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How many mechanics do you take with you on a ride in your car? Maybe none, but can you operate a data center for SAP applications without engineers? Well, this provocative comparison might be unfair because an application data center is a more complex beast then a car. Nevertheless, it would be nice to take an extra step towards deployment and operations automation in IT.

While IT engineers are typically very specialized in just certain applications, network technologies and so on, in the end, all technologies used in a data center need to function well together. This means that different technologies need to be integrated with each other, which in turn forces different IT expert groups to communicate with each other across an entire IT organization. Such cross-IT silo communications can be slow and error prone. Savings in time and money could be substantial if such cross-silo work could be reduced through cross-technology layers automation.

A simple but not uncommon example for the problem above is to configure and operate a load balancer or better, an application delivery controller (ADC), which is a generalization of a load balancer, with additional network service features. ADCs are useful for SAP applications with multiple instances for scalability and high availability. “When I reconfigure an SAP application, it takes me three months to get my network colleagues to change the load balancer,” is what I once heard from a customer. Surely an extreme example, but you get the point.

In order to help provide new solutions to our customers, collaboration has been taking place through the Enterprise Services Community (ES Community), our collaborative, cross-industry program that brings together thought leaders from diverse industries to share ideas and innovations in enterprise services. One Community Definition Group (CDG) – titled “PCDG 97 NetWeaver Infrastructure APIs for Network Solutions” – is focused on automation of network-application integrated configuration and operation. As the group title implies, the SAP NetWeaver technology platform includes APIs, which can be used by ADCs (load balancers) to auto-configure themselves as proxies for multi-instance SAP application systems. If the APIs are polled on a regular basis, maybe every five minutes, ADCs become capable of reacting to SAP application instance changes during production runtime. If another application instance is brought up, let’s say for providing more computing capacity for an increasing end-user load, or if an instance is brought down temporarily for maintenance, the ADC could adjust load balancing automatically without any manual administrator intervention. No three month waiting times, nor even e-mails from the application group to the network group, are any longer needed.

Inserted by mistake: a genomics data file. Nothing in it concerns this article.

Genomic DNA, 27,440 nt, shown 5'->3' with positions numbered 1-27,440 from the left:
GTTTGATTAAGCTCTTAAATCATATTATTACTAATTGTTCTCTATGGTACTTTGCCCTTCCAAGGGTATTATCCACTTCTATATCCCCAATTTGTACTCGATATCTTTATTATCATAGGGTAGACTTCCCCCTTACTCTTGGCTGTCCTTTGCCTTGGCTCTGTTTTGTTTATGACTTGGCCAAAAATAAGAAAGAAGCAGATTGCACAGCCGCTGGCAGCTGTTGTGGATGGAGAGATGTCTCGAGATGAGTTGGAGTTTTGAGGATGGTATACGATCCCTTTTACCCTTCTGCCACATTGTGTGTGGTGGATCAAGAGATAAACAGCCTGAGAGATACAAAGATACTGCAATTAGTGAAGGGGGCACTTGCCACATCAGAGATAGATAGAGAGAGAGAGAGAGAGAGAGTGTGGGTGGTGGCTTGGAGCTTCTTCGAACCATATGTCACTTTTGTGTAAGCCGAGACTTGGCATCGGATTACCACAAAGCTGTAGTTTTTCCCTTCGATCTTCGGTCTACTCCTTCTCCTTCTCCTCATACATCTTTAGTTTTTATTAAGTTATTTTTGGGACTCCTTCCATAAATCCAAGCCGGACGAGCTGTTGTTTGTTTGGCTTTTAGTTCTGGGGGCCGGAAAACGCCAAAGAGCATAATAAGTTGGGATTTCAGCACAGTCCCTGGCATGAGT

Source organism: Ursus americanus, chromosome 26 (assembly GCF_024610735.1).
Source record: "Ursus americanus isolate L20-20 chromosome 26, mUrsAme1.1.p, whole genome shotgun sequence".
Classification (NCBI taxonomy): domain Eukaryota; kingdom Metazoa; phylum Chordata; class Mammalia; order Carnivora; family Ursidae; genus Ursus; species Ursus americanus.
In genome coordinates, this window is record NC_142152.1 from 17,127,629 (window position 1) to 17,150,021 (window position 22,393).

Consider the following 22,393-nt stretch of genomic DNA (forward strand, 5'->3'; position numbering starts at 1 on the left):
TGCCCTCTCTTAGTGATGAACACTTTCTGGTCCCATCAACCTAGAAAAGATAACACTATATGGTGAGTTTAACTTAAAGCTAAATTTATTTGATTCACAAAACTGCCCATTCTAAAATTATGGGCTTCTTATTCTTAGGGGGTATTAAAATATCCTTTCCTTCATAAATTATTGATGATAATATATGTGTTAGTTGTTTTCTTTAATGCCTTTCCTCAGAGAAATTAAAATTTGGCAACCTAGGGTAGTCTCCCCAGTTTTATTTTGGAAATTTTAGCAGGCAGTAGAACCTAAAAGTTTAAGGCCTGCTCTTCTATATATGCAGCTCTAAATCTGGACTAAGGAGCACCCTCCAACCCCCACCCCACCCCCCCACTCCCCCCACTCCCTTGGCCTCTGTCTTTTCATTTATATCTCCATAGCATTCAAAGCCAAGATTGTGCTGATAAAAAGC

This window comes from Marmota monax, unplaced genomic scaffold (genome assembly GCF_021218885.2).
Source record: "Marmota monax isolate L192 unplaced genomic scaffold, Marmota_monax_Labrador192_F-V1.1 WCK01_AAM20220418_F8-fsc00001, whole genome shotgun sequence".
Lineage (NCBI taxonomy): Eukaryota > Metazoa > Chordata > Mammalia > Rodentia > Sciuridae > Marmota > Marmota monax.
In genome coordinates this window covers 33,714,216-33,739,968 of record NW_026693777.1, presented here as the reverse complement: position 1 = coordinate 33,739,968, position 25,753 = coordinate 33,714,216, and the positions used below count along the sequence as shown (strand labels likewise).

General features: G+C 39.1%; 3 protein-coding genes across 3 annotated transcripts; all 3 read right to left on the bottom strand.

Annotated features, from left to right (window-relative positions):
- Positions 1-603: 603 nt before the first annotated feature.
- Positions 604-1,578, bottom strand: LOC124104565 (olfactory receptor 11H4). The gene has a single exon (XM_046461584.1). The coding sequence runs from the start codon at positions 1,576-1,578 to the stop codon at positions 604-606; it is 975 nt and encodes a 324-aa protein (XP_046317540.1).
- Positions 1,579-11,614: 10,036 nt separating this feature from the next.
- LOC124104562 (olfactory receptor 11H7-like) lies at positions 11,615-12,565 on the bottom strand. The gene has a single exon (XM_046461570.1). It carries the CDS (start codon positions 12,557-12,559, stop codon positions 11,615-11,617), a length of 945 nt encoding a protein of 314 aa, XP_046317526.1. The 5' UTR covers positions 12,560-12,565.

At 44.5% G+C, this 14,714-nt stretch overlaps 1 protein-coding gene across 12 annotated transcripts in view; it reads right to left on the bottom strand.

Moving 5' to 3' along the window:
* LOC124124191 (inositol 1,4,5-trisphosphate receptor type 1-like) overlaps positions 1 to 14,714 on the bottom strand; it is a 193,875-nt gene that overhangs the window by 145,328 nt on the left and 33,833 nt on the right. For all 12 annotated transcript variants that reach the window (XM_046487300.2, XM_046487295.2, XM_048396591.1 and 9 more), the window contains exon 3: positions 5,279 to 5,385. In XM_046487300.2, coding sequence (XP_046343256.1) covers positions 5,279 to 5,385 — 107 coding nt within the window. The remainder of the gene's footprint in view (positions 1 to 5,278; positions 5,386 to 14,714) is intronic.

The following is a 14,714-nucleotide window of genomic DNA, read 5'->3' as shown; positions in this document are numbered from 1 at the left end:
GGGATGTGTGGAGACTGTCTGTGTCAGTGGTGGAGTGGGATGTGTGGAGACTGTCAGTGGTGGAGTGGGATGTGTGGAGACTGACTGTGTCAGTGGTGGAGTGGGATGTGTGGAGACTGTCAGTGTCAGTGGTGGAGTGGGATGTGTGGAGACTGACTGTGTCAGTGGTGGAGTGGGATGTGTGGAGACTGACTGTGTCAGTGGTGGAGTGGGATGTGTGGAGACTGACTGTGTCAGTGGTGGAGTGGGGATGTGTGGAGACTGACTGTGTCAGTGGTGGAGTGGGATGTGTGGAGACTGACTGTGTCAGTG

Auto-configuration and auto-operation was the main topic of the ES Community group, which could lead in the near future to extended functionalities in partner’s products. Technical details have been discussed and a certification test scenario for a new SAP certification of these features has been developed.

There is even a plan to go much further, and for that, I’d like to go back to a mechanical engineering example.

According to Wikipedia, steam engines have a long history, going back 2,000 years. Early devices were not practical power producers. This changed as James Watt invented the centrifugal or fly-wheel governor. This component automatically adjusts the engine output power to a changing workload ( Instead of an operator fiddling with a steam valve, this was then done automatically through the fly-wheel governor. Consequence: James Watt’s steam engines needed 75 percent less fuel then their competitors.

Green IT is currently a hot discussion topic, and in that regard, a 75 percent reduction in data-center resource consumption with similar savings in power and cooling energy would surely be appreciated. I don’t know if the results of one SAP ES Community group can lead to such great savings, but maybe we can make a contribution towards advancements in Green IT.